MAYNILAD TRIP: Learning about our water supply

by - April 08, 2020

Since 2019, our water problem has been evident with the interruptions that went on for months, and I personally understand how stressful that can be, given that we, too, experience the same thing every day. Our water interruption could start as early at 7:00AM and came back around 4 or 5:00PM. I know some people have different schedules with regards to this and because I’m not too knowledgeable in this department, I wanted to be educated further on what’s happening with our water supply. It’s the main reason why I agreed to join a recent trip to Maynilad Water Services, Inc. last February 28 to know more about it. I’m sure many are curious too, so sharing here on the blog our day with Maynilad!

Fact check: 
For those of you who don’t know, Maynilad Water Services, Inc. is managed by DMCI-MPIC Water Company, Inc. and is the water and wastewater services provider for the West Zone of the Greater Manila area: Manila (certain areas), Quezon City (certain areas), Makati (all except Sta. Ana and San Andres), Caloocan, Pasay, Parañaque, Las Piñas, Muntinlupa, Valenzuela, Navotas, Malabon – all in Metro Manila; the cities of Cavite, Bacoor and Imus, and towns of Kawit, Noveleta and Roasario – all in Cavite Province. It is the largest water concessionaire in terms of customer base in the Philippines.

Maynilad’s customer base has expanded to 1,453,979 service connections or more than 9.7 million people.

So, why did we have daily water interruptions that lasted for months?

Last week, together with my fellow blogger friends, I had the opportunity to visit Maynilad’s La Mesa Treatment Plant, as well as the Angat and Ipo Dams, to learn about and discuss our water source.
Upon getting to the La Mesa Treatment Plant, we were quickly briefed about safety and the Do’s and Don’ts once we get to Angat. Once done, off we went!
About 91% of Maynilad’s raw water supply comes from Angat Dam, which is located in Norzagaray, Bulacan. The remaining 9% comes from Laguna Lake.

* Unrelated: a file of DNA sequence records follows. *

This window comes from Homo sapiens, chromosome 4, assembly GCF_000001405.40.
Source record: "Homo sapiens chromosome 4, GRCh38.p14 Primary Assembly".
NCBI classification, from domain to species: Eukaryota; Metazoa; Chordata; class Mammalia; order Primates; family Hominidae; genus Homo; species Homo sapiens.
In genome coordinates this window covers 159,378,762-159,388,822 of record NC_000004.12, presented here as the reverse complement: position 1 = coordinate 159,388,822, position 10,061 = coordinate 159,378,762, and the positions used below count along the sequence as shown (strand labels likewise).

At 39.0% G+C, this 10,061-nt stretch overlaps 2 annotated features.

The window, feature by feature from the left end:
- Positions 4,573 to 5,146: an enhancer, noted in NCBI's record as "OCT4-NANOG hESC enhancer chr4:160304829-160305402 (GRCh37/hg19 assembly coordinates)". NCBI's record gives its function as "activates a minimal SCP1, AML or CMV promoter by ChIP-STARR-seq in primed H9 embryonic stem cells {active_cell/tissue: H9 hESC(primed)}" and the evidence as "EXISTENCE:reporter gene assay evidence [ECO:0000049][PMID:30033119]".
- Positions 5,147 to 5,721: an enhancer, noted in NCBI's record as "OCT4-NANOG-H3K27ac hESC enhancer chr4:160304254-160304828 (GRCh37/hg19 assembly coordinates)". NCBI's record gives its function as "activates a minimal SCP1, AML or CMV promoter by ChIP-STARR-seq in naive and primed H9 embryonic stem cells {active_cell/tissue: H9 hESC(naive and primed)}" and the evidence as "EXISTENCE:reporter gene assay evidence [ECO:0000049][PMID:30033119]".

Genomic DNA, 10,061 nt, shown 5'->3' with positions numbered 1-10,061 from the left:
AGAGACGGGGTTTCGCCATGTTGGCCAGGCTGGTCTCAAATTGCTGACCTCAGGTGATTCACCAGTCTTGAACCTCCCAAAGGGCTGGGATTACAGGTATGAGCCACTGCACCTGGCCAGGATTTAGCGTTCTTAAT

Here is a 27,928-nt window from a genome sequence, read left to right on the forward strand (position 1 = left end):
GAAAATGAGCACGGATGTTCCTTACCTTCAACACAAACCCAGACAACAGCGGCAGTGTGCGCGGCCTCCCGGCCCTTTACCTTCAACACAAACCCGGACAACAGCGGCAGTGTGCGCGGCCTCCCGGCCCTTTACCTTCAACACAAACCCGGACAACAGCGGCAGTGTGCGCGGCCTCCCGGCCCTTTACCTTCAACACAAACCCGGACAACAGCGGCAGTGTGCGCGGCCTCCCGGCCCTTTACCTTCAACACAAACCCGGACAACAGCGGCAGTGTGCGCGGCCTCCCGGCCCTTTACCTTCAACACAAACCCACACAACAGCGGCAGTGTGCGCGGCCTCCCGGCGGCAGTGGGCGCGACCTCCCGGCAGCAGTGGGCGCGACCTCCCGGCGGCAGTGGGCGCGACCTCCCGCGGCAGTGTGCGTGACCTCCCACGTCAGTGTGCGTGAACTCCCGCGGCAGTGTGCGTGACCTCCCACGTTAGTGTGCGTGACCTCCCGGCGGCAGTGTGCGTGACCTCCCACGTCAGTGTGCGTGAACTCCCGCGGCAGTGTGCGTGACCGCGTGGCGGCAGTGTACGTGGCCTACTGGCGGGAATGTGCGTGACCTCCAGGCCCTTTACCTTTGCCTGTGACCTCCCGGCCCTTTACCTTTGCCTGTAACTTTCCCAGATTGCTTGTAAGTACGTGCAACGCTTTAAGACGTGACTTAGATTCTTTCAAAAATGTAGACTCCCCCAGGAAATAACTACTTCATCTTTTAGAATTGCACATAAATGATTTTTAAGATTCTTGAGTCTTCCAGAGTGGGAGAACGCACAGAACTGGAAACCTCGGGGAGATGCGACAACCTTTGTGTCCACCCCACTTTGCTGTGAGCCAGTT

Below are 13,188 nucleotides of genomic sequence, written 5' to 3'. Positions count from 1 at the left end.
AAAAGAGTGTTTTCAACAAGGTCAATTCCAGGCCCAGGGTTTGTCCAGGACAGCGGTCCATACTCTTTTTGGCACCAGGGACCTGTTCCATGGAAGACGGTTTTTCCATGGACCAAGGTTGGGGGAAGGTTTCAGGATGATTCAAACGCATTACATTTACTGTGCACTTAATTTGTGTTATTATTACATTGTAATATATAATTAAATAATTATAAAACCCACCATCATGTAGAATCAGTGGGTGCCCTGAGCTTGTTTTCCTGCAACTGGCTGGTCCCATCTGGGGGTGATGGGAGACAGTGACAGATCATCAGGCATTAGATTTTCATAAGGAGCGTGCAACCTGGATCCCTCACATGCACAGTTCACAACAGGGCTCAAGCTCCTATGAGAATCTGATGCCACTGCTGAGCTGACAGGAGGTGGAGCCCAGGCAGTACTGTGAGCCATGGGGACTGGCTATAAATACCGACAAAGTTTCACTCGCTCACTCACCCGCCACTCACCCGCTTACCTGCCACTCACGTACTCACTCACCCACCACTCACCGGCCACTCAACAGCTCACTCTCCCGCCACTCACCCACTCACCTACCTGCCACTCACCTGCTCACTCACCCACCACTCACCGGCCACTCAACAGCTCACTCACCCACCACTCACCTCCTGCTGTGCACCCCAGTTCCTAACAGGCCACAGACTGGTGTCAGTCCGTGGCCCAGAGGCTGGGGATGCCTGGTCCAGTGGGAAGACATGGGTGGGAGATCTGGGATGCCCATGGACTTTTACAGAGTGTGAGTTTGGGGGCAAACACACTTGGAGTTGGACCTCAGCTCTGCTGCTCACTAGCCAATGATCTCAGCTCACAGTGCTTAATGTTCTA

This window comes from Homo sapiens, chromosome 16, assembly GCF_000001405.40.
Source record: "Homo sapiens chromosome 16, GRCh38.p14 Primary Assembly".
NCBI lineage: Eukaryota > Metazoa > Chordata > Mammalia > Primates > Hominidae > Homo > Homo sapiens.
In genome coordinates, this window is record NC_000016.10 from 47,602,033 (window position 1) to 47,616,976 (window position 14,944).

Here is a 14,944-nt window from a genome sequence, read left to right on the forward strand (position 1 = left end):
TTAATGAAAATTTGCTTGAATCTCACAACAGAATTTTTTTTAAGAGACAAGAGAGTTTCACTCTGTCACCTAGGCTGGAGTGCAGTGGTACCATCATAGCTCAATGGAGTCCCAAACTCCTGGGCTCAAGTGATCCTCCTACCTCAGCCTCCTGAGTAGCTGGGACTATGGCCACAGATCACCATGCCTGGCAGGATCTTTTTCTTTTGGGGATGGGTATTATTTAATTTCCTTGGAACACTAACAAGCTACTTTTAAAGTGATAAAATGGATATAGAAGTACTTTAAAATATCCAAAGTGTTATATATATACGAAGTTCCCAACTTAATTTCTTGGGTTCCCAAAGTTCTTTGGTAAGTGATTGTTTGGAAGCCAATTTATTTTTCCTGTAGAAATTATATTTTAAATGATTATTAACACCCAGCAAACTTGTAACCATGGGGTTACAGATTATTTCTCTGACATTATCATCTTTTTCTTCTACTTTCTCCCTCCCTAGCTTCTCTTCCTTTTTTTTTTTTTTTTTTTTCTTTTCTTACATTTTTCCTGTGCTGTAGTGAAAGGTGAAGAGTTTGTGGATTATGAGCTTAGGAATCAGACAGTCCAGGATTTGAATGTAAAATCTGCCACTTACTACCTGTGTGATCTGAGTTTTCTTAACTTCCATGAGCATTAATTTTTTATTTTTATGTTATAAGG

Since this is all new to me, I honestly didn’t expect our water source to be this vast and picturesque. It is indeed natures finest! I’m glad that they stopped allowing random visitations here because somehow this way, we can keep it safe and clean. Now, only people with permits from NPC are allowed to visit the place.
LEFT: Angat Dam | RIGHT: Ipo Dam
The water in Angat is classified as CLASS A. Meaning, it is easy to treat and has less impurities.

Admiring the amazing structure of Angat Dam with Ate Marj. 

At Angat Dam, we were greeted by Engr. Rodel Tumandao,- Maynilad’s Water Source Head. He educated us on raw water supply, water supply situation today and what are the necessary measures they’re taking for us to have enough allocation of water. 
The Angat Dam as we were told by Sir Rodel Tumandao, is a multi-purpose dam managed by the Angat Hydropower Corporation and is used for three purposes:
·         Power generation
·         Irrigation through the National Irrigation Authority (NIA)
·         For domestic water supply through Metropolitan Waterworks and Sewerage System (MWSS) 
From Angat Dam, raw water flows downward to the much-smaller Ipo Dam and, eventually to the Novaliches Portal where the water is divided between the two private water concessionaires of the MWSS, which includes Maynilad.
This area with water goes to the MWSS and onto Ipo Dam.